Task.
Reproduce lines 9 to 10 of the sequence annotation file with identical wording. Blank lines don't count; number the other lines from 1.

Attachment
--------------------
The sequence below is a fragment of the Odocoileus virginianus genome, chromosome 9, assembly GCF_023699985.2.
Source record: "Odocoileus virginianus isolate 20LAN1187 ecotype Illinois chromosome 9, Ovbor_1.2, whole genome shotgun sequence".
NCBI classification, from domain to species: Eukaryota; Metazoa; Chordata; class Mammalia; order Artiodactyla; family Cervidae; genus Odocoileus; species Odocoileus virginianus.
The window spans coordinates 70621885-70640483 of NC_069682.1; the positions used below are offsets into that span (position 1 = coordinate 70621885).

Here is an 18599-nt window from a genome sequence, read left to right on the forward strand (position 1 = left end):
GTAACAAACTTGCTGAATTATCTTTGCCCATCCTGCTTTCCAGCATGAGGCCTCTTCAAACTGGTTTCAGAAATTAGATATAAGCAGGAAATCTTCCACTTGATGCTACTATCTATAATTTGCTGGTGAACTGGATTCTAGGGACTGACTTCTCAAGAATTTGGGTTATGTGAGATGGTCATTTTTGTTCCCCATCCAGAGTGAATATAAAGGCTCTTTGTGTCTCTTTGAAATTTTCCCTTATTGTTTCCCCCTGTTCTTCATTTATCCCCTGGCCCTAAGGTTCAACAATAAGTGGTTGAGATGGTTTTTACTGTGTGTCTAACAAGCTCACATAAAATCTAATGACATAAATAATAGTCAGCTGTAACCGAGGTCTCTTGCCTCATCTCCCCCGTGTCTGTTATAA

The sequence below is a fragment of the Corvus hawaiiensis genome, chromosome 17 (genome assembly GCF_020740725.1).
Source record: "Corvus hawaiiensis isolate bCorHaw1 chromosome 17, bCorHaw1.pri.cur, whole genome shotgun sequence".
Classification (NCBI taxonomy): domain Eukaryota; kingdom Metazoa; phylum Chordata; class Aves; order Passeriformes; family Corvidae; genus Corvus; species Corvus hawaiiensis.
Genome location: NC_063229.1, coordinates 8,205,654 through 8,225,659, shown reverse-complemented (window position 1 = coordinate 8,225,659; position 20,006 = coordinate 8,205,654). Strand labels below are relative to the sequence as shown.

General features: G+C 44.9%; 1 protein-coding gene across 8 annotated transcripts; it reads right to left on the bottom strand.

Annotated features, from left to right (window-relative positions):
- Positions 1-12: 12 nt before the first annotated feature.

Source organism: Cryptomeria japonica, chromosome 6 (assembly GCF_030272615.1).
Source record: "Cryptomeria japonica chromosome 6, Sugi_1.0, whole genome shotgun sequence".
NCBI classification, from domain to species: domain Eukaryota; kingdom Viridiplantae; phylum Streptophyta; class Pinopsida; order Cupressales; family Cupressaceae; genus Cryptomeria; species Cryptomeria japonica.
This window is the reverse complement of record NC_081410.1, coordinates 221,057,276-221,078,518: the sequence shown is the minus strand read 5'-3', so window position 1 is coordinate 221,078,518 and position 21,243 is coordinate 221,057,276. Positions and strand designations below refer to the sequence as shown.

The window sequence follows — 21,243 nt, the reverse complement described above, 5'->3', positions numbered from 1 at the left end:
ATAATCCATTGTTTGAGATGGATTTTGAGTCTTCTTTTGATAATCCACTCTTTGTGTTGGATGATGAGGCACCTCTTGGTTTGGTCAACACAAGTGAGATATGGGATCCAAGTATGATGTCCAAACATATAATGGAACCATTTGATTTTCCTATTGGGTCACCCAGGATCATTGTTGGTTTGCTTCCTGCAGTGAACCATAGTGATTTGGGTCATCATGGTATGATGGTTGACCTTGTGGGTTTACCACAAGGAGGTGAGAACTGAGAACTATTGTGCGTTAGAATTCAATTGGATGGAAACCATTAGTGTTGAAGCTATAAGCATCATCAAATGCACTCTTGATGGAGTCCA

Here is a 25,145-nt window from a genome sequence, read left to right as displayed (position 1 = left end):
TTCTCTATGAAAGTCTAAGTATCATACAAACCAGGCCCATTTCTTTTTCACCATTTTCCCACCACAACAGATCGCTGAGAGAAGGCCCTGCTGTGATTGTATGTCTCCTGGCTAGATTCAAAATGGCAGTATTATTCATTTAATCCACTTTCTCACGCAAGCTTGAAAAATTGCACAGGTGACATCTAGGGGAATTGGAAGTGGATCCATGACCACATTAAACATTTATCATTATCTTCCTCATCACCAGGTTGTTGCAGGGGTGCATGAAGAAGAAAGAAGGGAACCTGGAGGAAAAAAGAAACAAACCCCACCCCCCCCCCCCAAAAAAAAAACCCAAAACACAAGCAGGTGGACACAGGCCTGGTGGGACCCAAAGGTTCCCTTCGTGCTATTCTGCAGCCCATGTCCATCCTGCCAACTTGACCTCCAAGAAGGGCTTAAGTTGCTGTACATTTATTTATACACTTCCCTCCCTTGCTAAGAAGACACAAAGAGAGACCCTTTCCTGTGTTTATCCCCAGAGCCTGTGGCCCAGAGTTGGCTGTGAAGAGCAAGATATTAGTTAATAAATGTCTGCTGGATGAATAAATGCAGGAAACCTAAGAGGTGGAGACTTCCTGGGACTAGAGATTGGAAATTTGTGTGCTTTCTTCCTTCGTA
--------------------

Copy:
Classification (NCBI taxonomy): domain Eukaryota; kingdom Metazoa; phylum Chordata; class Aves; order Passeriformes; family Corvidae; genus Corvus; species Corvus hawaiiensis.
Genome location: NC_063229.1, coordinates 8,205,654 through 8,225,659, shown reverse-complemented (window position 1 = coordinate 8,225,659; position 20,006 = coordinate 8,205,654). Strand labels below are relative to the sequence as shown.